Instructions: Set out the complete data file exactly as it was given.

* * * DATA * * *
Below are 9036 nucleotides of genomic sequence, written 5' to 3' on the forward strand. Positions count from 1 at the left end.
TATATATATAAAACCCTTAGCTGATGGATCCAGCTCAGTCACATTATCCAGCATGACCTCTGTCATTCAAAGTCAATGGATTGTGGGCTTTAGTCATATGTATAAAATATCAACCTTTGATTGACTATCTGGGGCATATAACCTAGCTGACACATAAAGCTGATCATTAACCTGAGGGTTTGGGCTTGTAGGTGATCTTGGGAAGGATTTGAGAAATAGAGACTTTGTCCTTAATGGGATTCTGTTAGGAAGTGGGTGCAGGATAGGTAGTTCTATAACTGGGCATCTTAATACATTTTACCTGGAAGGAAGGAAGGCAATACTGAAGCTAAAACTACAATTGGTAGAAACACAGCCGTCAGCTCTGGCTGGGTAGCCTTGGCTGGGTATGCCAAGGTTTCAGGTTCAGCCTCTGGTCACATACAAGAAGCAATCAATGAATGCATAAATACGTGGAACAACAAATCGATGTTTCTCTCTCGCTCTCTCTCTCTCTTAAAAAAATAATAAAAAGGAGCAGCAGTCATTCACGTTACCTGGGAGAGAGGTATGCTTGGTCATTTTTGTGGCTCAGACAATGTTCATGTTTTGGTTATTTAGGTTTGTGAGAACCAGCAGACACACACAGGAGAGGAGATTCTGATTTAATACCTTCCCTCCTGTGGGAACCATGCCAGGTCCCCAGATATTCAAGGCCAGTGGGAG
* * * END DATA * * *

Below are 9036 nucleotides of genomic sequence, written 5' to 3' on the forward strand. Positions count from 1 at the left end.
TATATATATAAAACCCTTAGCTGATGGATCCAGCTCAGTCACATTATCCAGCATGACCTCTGTCATTCAAAGTCAATGGATTGTGGGCTTTAGTCATATGTATAAAATATCAACCTTTGATTGACTATCTGGGGCATATAACCTAGCTGACACATAAAGCTGATCATTAACCTGAGGGTTTGGGCTTGTAGGTGATCTTGGGAAGGATTTGAGAAATAGAGACTTTGTCCTTAATGGGATTCTGTTAGGAAGTGGGTGCAGGATAGGTAGTTCTATAACTGGGCATCTTAATACATTTTACCTGGAAGGAAGGAAGGCAATACTGAAGCTAAAACTACAATTGGTAGAAACACAGCCGTCAGCTCTGGCTGGGTAGCCTTGGCTGGGTATGCCAAGGTTTCAGGTTCAGCCTCTGGTCACATACAAGAAGCAATCAATGAATGCATAAATACGTGGAACAACAAATCGATGTTTCTCTCTCGCTCTCTCTCTCTCTTAAAAAAATAATAAAAAGGAGCAGCAGTCATTCACGTTACCTGGGAGAGAGGTATGCTTGGTCATTTTTGTGGCTCAGACAATGTTCATGTTTTGGTTATTTAGGTTTGTGAGAACCAGCAGACACACACAGGAGAGGAGATTCTGATTTAATACCTTCCCTCCTGTGGGAACCATGCCAGGTCCCCAGATATTCAAGGCCAGTGGGAG